At one time, Short-tailed Albatrosses formed large breeding colonies on Torishima in the Izu Islands and in the Ogasawara Islands, in the Daito Islands, the Senkaku Islands, and other islands near Tai-wan. Due to the collection of feathers, for which there was high foreign demand, from the mid-Meiji period (1868–1912) these albatrosses were overhunted, and in 1949 it was reported that they were extinct. In 1951, however, they were rediscovered when around ten birds were found to have survived on Torishima.
Following this, in 1954 Japan established a national Wildlife Protection Area that covered the whole of Torishima (453 ha); in 1958, the short-tailed albatross was designated a national Natural Monument; and in 1962, it was promoted to a Special Natural Monument. Additionally, in 1965 the whole of Torishima was designated a Natural Monument (Natural Protected Area) in its capacity as a breeding site, and in 1972, the albatross was designated as one of the species covered by the Act on the Regulation of Transfer of Specialized Birds. At present, the albatross is covered by the Act on Conservation of Endangered Species of Wild Fauna and Flora (Species Conservation Law), while conservation and management of nesting grounds is based on conservation and breeding programs.
To date, active measures to protect short-tailed albatrosses have been implemented on Torishima. From the 1950s to mid-1960s, staff from the Meteorological Agency Torishima observation post looked after nesting sites and eradicated feral cats feared to be preying on chicks. From the 1980s, Hasegawa Hiroshi of Toho University carried out erosion control and grass planting to protect and manage nesting sites. As a result, a rate of albatross breeding success was maintained to 70%. In addition, from 1992 the Ministry of the Environment and the Yamashina Institute for Ornithology began a project to create a new nesting site. Since the existing nesting site in the Tsubamezaki area of Torishima was on a steep slope that was liable to slippage and collapse, they attracted the birds to a gentle and stable location on the northwest slope using decoys and audio recordings. Meanwhile, the Fisheries Agency established a special sea area extending 20 nautical miles from Torishima, and asked fishing boats operating in this area to use devices that reduce albatross bycatch. Thanks to this comprehensive approach, the number of breeding individuals on Torishima increased at a rate of more than 7% per year, while at the current time (2017), the population has recovered to around 800 pairs and a total 4,600 individual birds.
But while the albatross has continued to steadily recover, new problems have also emerged as the number of individuals has increased. The short-tailed albatross is a migratory bird, and it spends the summer-to-autumn non-breeding season in the vicinity of the Aleutian Islands or visiting the Bering Sea. But since 1995, there have been conspicuous reports of bycatch deaths from the demersal longline fishing that is widespread in these sea areas. In response to this situation, and having judged that there was a high likelihood of similar accidents continuing, in 2000 the American government designated the short-tailed albatross a US endangered species. Following this, inter-national cooperation on activities to protect the albatross has continued; with Japan’s main role being to work on breeding sites, while the United States has mainly focused on non-breeding season feeding grounds. Both parties have reported their progress during regularly held meetings.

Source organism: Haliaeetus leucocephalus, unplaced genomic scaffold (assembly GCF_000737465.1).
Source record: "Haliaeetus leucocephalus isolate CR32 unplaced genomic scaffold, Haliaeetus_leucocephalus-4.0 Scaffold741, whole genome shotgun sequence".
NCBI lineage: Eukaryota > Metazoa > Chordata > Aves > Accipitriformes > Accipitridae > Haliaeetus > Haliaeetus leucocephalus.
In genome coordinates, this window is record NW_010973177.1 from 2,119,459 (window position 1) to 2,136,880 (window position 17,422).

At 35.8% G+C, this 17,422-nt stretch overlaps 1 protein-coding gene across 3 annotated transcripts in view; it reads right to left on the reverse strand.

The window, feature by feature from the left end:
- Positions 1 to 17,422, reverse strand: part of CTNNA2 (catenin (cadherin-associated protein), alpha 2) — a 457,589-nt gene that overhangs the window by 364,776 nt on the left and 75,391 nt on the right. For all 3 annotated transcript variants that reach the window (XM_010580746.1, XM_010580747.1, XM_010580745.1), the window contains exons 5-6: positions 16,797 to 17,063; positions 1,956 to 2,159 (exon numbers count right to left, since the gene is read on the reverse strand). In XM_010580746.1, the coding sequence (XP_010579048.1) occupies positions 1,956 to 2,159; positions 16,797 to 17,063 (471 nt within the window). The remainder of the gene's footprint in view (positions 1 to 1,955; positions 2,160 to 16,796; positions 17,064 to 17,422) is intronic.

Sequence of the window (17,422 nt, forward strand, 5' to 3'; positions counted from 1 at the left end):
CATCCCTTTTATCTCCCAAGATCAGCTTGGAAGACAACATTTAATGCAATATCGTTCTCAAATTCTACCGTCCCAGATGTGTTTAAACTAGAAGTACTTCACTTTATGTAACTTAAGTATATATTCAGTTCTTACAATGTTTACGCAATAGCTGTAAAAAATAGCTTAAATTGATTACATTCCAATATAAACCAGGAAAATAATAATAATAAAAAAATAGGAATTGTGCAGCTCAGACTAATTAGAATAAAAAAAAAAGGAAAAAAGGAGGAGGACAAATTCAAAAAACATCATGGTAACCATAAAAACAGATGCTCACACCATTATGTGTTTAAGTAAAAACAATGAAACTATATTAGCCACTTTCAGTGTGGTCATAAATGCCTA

Last year’s edition of this publication (Seibutsu kagaku iden, Vo1. 71 No. 4) covered in detail both the particulars of this international cooperation and the Japanese initiatives. Now, in this issue’s special feature Robert Suryan of Oregon state University and Kathy Kuletz of U.S. Fish and Wildlife Service have made a close comparison between the short-tailed albatross and other species, focusing on the features of albatross distribution in the Alaskan sea region. The measures to reduce bycatch in this same sea region are bearing fruit, and have been an essential factor in albatross recovery; while there is an extremely interesting situation of northwards shift in distribution due to global warming. Eda Masaki of Hokkaido University Museum examines the two genetic lineages among albatross and the need for separate conservation measures for each of these. This difficult problem remains as yet unaddressed, but when finally it is solved we may be able to say that albatross conservation is complete.
Meanwhile, Watanuki Yutaka of Hokkaido University’s School of Fisheries Science has provided a detailed and comprehensive examination of the problems encountered by albatross species as a whole in sea areas, and the research methods that seek to find solutions by using the latest attachable devices. (see “New Developments in Albatross Conservation—Using biologging to elucidate behavior in the ocean”) There is no doubt that the real-time information gained from these devices attached to birds will be invaluable to the formulation of future conservation plans. I would like to express my heartfelt thanks to these authors. It is my sincere wish that this special feature should share a deep understanding of albatross conservation with a wide group of people, and that both academic research and conservation and breeding programs make even greater strides forward.
New Developments in Albatross Conservation—Using biologging to elucidate behavior in the ocean
Translated from “Tokushu II Sekai no Ahodori no hogo to hozen / Soron: Zetsumetsukigushu Ahodori no hozen (Special Feature II The Preservation and the conservation of the world’s albatross / General remarks: The Conservation of Endangered Albatross Species),” Seibutsu No Kagaku Iden, Vol. 72 No. 2, February 2018, pp. 154-155. (Courtesy of NTS Inc.) [February 2018]